Toys ‘R’ Us announced on Monday night that it has declared itself in voluntary bankruptcy although it continues with its business activity.
The Wayne, New Jersey-based company said in a statement that it sought help in the Federal Bankruptcy Court of the Eastern District of Richmond in Richmond and its Canadian subsidiary did the same in the courts of that country.
According to Toys ‘R’ Us, the judicial oversight process will help you restructure its debt and reorganize for long-term growth. The firm’s operations outside the United States and Canada, which include more than 250 franchises and a joint venture in Asia, are not included in the application.
Its approximately 1,600 stores will remain open, insisted the company, which says it will continue to work with its suppliers and selling toys and games.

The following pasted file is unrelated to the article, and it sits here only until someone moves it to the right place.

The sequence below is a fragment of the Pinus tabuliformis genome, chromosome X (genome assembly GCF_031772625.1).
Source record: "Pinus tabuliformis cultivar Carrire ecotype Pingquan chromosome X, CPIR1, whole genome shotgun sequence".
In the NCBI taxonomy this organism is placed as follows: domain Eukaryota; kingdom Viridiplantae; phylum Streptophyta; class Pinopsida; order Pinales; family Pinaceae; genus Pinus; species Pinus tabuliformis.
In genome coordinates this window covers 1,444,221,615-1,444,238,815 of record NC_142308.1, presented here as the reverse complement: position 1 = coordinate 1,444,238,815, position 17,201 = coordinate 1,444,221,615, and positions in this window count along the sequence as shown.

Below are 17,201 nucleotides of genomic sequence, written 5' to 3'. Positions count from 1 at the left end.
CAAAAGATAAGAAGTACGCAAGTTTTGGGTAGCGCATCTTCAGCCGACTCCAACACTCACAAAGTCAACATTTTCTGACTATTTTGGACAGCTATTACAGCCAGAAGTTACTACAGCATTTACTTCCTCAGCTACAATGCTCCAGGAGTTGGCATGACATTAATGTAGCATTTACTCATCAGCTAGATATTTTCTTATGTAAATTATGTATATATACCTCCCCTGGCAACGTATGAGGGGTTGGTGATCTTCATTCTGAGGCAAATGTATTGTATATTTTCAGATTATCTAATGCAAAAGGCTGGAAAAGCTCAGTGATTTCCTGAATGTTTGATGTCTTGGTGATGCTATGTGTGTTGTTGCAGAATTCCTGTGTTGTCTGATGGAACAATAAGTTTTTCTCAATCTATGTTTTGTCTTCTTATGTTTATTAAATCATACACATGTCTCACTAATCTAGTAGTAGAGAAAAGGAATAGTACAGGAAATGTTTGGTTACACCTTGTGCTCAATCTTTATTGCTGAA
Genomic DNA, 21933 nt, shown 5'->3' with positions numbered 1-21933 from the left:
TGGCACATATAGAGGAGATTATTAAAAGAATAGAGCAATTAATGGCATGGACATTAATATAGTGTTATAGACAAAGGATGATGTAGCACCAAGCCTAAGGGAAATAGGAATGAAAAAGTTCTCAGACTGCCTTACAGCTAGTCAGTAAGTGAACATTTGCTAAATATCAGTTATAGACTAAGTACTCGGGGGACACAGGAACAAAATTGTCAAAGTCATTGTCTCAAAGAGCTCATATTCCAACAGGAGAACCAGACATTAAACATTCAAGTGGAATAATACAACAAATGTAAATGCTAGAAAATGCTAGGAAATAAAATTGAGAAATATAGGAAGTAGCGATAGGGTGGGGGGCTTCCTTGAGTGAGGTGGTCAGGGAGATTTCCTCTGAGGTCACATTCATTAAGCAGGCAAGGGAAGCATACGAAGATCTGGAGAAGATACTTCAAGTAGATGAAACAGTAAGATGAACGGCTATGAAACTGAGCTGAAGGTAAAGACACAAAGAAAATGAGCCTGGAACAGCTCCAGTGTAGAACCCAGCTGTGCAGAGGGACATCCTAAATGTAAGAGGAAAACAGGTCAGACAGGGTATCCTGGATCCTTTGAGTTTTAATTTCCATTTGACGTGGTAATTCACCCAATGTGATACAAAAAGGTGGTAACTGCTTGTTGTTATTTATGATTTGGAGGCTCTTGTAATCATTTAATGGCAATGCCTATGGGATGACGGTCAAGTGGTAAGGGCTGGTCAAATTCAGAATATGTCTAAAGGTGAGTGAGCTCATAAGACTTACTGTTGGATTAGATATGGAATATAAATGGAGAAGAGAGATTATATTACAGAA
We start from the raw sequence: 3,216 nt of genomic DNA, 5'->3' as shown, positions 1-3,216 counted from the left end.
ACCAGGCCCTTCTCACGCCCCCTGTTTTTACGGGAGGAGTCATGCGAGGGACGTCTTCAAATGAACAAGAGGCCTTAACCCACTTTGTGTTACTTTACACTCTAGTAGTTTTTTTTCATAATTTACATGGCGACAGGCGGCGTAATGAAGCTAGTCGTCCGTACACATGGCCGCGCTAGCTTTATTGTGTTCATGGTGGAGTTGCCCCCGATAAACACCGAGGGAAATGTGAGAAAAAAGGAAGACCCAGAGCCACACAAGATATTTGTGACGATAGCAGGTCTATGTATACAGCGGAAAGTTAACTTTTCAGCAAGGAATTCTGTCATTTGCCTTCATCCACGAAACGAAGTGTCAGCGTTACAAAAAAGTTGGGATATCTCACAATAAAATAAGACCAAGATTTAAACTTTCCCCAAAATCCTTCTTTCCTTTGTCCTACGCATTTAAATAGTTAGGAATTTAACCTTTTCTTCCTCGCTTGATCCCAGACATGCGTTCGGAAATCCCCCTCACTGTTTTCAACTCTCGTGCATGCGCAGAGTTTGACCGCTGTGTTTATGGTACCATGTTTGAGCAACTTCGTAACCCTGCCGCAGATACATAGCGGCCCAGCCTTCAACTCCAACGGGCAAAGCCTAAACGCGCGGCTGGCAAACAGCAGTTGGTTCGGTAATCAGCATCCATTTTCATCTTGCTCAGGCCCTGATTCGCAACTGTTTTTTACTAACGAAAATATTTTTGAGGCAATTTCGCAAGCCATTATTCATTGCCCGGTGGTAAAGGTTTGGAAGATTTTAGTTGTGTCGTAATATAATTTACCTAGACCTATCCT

The 60-year-old company was for decades the leader in selling toys and its main symbol of dominance was its megastore in New York City.
Even in 2006 it bought its rival FAO Schwarz, but eventually closed its iconic store in the Fifth Avenue citing high costs.
Toys ‘R’ Us joins other large retailers. Only this year, 300 stores have declared bankruptcy, including RadioShack, Gymboree and Limited.
And if they have not resorted to that resource, they have had to close hundreds of stores like the cases of Sears, Macy’s and Bebe.
Currently Toys ‘R’ Us owners are Kohlberg Kravis Roberts and Bain Capital and real estate company Vornado Realty Trust who bought it for $ 6 billion in 2005.
One of the main causes of the downfall of the store is not just the fact of growing competition on the internet. Children and young people have stopped buying traditional toys and are now more interested in phones and tablets, as well as apps and games for those devices.
According to GlobalData Retail, “for many children, electronics have become the replacement or substitute for traditional toys,” which no longer reach the family budget.